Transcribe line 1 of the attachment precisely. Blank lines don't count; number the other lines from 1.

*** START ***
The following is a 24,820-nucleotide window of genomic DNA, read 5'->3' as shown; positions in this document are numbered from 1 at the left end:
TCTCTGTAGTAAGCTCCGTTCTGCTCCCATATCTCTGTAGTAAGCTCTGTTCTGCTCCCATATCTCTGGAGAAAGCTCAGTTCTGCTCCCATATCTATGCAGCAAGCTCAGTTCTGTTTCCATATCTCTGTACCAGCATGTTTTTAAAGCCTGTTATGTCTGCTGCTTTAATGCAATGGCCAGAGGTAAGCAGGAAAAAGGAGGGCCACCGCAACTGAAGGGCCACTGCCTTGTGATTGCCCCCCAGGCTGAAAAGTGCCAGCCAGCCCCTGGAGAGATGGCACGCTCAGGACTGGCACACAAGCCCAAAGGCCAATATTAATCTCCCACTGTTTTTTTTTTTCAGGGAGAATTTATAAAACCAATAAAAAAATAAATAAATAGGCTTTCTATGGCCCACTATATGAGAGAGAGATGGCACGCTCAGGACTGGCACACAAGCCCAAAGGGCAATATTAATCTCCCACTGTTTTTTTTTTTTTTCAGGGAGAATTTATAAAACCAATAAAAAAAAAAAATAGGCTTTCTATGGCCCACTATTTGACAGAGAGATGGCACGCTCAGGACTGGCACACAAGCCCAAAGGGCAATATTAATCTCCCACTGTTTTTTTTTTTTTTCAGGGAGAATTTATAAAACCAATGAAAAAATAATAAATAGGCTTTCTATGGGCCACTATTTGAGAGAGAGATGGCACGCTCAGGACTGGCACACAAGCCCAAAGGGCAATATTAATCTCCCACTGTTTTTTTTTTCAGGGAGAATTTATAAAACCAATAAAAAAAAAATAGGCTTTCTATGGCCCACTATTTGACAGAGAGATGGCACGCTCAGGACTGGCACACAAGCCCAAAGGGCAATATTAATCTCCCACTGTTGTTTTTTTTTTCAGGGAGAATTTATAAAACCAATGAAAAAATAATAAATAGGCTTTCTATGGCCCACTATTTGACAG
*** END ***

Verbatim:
The following is a 24,820-nucleotide window of genomic DNA, read 5'->3' as shown; positions in this document are numbered from 1 at the left end: